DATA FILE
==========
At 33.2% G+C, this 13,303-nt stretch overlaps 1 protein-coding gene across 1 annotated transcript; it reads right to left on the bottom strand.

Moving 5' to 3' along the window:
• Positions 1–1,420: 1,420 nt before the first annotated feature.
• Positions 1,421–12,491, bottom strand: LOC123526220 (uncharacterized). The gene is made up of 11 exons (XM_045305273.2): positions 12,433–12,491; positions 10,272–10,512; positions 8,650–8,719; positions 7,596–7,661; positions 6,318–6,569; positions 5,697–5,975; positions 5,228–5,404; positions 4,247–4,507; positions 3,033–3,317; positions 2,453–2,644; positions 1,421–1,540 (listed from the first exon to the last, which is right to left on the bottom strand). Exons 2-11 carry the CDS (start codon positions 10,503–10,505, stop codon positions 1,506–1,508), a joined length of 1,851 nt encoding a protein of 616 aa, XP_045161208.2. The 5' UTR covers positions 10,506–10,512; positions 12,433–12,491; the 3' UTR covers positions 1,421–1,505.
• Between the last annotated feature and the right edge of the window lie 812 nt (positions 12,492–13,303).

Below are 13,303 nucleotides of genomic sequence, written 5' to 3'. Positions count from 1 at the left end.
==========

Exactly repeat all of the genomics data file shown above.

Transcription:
At 33.2% G+C, this 13,303-nt stretch overlaps 1 protein-coding gene across 1 annotated transcript; it reads right to left on the bottom strand.

Moving 5' to 3' along the window:
• Positions 1–1,420: 1,420 nt before the first annotated feature.
• Positions 1,421–12,491, bottom strand: LOC123526220 (uncharacterized). The gene is made up of 11 exons (XM_045305273.2): positions 12,433–12,491; positions 10,272–10,512; positions 8,650–8,719; positions 7,596–7,661; positions 6,318–6,569; positions 5,697–5,975; positions 5,228–5,404; positions 4,247–4,507; positions 3,033–3,317; positions 2,453–2,644; positions 1,421–1,540 (listed from the first exon to the last, which is right to left on the bottom strand). Exons 2-11 carry the CDS (start codon positions 10,503–10,505, stop codon positions 1,506–1,508), a joined length of 1,851 nt encoding a protein of 616 aa, XP_045161208.2. The 5' UTR covers positions 10,506–10,512; positions 12,433–12,491; the 3' UTR covers positions 1,421–1,505.
• Between the last annotated feature and the right edge of the window lie 812 nt (positions 12,492–13,303).

Below are 13,303 nucleotides of genomic sequence, written 5' to 3'. Positions count from 1 at the left end.